US 5303119 A
The invention concerns a carrier for Integrated Circuits (ICs). The ICs are carried by a multi-layer board, constructed of individual layers. Some layers carry conductive traces, and the traces are connected together to form a 3-dimensional network connecting the ICs. The individual layers are constructed of a flexible material, which is commercially available in large sheets, thus allowing multiple copies of the trace patterns to be printed simultaneously. The multi-layer board is attached to a standard printed circuit board, by pins which are driven through them both, and soldered into place.
1. Apparatus for interconnecting Integrated Circuits (ICs), comprising:
a) a multi-layered carrier for ICs, including a plurality of vertically stacked layers, such that
i) each of the layers is individually flexible without heating;
ii) a plurality of layers contain patterns of conductive traces, which patterns connect together to form a 3-dimensional network;
iii) a plurality of ICs mounted on top of the multi-layered carrier and connected to the network;
iv) a plurality of conductive pads on the carrier, connected to the network;
b) a printed circuit board, carrying a plurality of conductive traces on one side and the multi-layered carrier on the other side; and
c) a plurality of pins, each having a head portion and a tail portion, wherein the head portion holds the printed circuit board against the multi-layered carrier and the tail portion
i) extends from one of the conductive traces of the printed circuit board, through the board, through the multi-layered carrier, and to one of the conductive pads and
ii) bonds to the one conductive pad and the one conductive trace.
This is a continuation of co-pending application Ser. No. 07/735,749 filed on Jul. 25, 1991.
The invention relates to apparatus for interconnecting integrated electronic circuits.
The speed at which microprocessors can execute instructions has increased dramatically in recent years. The increase in speed has been so great that propagation delays in data travelling to and from the microprocessor chip have become a limitation on processor performance.
As an example, the 8080 microprocessor, which was introduced around 1973, commonly operated at a clock speed of 1 MegaHerz (MHz). Each instruction requires between 3 and 5 clock cycles, giving a resulting speed of approximately 200,000 to 300,000 instructions per second. In contrast, a processor of the '486 family, available in 1991, can have a clock rate of 50 MHz. A typical instruction requires about 2.5 clock cycles, resulting in a speed of about 20 million instructions per second. Plainly, this speed is about 100 times faster than that of the 8080 processor.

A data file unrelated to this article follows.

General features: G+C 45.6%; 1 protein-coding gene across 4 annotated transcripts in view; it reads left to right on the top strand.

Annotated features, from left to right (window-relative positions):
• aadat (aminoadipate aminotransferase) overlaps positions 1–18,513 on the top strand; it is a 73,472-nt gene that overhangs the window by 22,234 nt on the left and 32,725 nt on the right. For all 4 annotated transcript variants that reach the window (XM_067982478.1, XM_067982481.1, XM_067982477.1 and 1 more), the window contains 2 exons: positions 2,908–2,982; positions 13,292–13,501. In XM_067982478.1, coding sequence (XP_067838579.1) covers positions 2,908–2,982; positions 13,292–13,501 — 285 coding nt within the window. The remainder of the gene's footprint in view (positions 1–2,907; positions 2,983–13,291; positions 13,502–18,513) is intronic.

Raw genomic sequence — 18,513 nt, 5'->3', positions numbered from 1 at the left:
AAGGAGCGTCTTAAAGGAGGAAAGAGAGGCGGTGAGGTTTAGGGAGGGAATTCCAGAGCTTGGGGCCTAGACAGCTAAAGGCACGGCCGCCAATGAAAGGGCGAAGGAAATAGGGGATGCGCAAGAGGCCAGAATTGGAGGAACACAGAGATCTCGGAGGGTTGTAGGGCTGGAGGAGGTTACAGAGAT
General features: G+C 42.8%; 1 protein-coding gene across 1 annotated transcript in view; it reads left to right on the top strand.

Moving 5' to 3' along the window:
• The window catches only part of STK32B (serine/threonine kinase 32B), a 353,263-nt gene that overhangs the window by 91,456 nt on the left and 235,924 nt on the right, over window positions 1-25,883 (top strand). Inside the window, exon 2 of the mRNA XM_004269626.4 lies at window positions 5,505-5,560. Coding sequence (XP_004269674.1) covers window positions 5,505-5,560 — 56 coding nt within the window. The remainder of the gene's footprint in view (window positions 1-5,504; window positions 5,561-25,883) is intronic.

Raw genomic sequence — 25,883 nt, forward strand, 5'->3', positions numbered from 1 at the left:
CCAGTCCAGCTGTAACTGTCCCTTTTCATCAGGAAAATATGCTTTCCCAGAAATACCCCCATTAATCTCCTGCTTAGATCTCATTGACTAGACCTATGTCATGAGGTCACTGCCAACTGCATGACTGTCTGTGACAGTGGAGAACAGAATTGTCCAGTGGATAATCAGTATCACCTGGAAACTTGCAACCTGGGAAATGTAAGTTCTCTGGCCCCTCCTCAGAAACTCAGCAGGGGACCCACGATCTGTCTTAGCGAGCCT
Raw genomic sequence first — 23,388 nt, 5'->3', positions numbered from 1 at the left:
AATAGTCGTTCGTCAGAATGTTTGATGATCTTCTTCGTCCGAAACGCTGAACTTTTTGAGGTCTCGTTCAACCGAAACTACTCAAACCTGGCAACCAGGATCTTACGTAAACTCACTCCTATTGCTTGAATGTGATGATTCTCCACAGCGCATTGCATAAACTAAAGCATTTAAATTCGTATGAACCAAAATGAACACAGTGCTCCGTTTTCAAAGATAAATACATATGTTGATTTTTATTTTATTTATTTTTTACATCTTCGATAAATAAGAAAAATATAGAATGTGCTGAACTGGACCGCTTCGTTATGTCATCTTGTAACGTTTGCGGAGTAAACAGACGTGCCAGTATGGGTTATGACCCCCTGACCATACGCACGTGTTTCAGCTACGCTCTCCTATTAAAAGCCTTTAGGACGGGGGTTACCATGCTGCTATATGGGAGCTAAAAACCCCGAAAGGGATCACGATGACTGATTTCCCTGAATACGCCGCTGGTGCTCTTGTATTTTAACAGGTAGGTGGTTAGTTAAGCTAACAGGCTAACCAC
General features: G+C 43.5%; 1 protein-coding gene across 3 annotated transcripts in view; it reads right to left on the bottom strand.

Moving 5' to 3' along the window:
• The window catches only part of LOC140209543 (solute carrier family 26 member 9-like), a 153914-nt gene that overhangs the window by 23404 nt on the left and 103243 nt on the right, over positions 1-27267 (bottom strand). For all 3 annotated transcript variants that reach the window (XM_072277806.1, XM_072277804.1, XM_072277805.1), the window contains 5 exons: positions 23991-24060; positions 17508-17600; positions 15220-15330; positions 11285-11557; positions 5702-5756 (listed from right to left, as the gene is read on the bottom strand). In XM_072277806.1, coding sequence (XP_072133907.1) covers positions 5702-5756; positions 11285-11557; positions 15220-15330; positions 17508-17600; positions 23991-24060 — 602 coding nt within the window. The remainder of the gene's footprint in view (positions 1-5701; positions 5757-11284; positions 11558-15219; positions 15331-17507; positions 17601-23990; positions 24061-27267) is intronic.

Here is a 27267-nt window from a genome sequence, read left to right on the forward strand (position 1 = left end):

In order to reduce propagation delays between the microprocessor and associated memory components, developers have devised ways to pack large numbers of ICs onto small carriers. One such carrier is the Multi-Chip Module, or MCM, shown in FIG. 1. The MCM is a multi-layered structure, in which conductors 3 interweave among themselves to interconnect between the ICs and external traces 6. The interweaving can be explained by reference to FIG. 2. Different layers 9 and 12 carry different patterns 15 and 18 of conductors 20. When the layers are assembled, vias 21 connect the patterns, and the assembly provides a 3-dimensional interwoven connection system, which allows any arbitrary point A to connect with any other arbitrary point B, as indicated by dashed path D.
Several types of MCM are in use. One type is constructed of multi-layered printed-circuit boards. The conductive patterns are printed using silk-screen techniques, and have a line width limit of about 0.005 inches (i.e., about 5 mils). (The limit refers to a minimum width of lines: the narrowest line possible is 5 mils. Line width is inversely proportional to interconnect density. The lines are referred to as interconnects, and narrower lines allow more of them to be packed into a given space, thus increasing the density, measured in number of lines per square inch.)
With such a large line width, the density of lines is small, compared to that available in other approaches, as will be seen. However, the cost is relatively low. A single, completed, pattern-bearing layer costs roughly 10 cents per square inch. A 10-layer board would thus cost about $1.00 per square inch.
A second type utilizes ceramic layers on which the patterns are printed by a silk-screen process. The line width is about 5 mils. For single layers in the form of squares about 2 roughly $1.00 per square inch. For larger sizes, the price increases significantly.